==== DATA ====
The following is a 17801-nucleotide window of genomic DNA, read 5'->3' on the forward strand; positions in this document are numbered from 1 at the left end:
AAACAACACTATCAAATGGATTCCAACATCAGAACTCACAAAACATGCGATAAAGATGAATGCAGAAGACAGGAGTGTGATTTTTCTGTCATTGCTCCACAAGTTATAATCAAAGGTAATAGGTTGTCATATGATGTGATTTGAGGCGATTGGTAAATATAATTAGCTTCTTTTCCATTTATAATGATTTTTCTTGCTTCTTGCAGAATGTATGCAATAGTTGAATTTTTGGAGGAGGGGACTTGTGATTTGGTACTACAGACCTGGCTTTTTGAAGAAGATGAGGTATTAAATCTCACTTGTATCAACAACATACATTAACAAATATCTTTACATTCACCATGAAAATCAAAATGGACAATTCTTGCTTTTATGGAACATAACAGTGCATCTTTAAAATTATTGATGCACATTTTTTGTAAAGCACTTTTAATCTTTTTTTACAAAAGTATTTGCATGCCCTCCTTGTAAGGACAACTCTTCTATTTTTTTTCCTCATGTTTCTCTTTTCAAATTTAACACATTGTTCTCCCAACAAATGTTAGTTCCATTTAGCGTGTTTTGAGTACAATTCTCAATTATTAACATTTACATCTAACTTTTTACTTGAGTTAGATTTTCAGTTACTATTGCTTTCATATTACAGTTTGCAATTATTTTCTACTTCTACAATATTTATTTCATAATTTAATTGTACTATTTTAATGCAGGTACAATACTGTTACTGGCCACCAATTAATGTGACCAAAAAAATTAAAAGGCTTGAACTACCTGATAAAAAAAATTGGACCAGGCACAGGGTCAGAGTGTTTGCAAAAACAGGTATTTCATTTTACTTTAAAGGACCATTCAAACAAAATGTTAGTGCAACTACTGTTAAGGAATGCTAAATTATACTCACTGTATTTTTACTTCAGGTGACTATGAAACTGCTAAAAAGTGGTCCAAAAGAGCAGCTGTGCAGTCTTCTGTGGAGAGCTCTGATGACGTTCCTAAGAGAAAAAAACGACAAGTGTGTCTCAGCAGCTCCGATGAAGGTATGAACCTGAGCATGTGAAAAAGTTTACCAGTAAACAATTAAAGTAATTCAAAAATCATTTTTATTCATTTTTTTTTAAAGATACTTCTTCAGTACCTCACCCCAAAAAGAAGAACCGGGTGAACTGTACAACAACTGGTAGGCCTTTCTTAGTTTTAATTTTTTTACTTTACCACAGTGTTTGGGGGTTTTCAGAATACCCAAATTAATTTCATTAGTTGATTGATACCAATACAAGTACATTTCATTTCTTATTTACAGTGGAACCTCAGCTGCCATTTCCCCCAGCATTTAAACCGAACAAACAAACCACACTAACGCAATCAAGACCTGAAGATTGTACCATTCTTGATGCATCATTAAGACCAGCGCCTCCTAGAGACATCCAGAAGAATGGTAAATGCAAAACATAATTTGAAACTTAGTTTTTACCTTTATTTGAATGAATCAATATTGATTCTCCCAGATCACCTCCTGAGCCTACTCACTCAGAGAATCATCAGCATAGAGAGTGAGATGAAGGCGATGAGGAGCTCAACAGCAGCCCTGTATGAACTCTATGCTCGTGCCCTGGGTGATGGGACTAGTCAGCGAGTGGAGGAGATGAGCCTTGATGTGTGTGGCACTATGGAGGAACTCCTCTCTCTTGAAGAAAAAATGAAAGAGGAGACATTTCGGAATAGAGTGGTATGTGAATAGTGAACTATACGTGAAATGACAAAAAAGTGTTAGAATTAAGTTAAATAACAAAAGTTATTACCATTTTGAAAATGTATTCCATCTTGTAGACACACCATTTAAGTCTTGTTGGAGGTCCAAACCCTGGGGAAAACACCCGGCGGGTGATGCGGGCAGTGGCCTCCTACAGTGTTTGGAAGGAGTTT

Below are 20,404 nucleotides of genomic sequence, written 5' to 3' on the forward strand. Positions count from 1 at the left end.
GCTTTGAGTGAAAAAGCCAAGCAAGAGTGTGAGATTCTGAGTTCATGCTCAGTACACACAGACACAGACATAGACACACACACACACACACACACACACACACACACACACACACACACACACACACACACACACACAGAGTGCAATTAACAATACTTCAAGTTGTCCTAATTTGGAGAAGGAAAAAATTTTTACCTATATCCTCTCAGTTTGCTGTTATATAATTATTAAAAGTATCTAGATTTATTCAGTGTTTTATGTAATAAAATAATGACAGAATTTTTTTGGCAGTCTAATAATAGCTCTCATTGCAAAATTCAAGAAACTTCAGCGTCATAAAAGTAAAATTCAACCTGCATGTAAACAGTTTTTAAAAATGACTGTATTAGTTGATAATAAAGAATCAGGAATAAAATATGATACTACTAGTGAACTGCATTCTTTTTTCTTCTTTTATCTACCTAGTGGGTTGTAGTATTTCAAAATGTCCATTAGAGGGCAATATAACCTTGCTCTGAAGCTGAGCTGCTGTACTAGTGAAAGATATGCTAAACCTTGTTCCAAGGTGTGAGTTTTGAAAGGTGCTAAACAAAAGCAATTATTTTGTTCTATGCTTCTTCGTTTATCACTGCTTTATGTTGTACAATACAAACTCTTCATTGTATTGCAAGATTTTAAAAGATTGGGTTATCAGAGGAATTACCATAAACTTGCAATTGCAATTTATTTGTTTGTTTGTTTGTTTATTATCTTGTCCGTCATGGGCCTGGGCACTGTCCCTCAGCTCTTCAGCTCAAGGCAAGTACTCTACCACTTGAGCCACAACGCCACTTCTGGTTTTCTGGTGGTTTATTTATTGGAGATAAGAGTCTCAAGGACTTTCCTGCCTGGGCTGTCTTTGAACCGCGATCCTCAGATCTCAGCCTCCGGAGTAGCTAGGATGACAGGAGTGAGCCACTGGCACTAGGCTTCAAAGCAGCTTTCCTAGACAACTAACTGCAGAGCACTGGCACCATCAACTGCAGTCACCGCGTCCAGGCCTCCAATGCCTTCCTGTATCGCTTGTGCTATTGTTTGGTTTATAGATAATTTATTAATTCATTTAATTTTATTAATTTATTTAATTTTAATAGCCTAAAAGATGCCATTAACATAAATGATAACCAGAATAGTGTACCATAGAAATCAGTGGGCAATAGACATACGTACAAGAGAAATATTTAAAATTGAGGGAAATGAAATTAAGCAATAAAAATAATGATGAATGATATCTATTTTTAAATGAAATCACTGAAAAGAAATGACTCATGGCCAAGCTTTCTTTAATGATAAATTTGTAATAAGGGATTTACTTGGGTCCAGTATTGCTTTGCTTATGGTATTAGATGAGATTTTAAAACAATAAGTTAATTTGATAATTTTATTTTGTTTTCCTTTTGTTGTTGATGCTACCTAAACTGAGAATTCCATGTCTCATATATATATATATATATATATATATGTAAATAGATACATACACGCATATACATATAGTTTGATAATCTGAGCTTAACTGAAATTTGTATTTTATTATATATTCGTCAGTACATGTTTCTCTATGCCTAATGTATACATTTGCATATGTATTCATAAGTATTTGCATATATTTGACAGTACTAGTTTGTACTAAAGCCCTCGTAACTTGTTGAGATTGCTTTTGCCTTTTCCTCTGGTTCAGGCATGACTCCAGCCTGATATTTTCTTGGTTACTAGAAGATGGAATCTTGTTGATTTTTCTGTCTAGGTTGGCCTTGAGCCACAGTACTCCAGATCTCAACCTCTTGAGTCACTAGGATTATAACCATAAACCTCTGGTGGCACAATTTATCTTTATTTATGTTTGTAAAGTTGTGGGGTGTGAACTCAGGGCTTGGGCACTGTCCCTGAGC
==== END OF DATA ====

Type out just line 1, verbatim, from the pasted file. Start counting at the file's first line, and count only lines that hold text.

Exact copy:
The following is a 17801-nucleotide window of genomic DNA, read 5'->3' on the forward strand; positions in this document are numbered from 1 at the left end: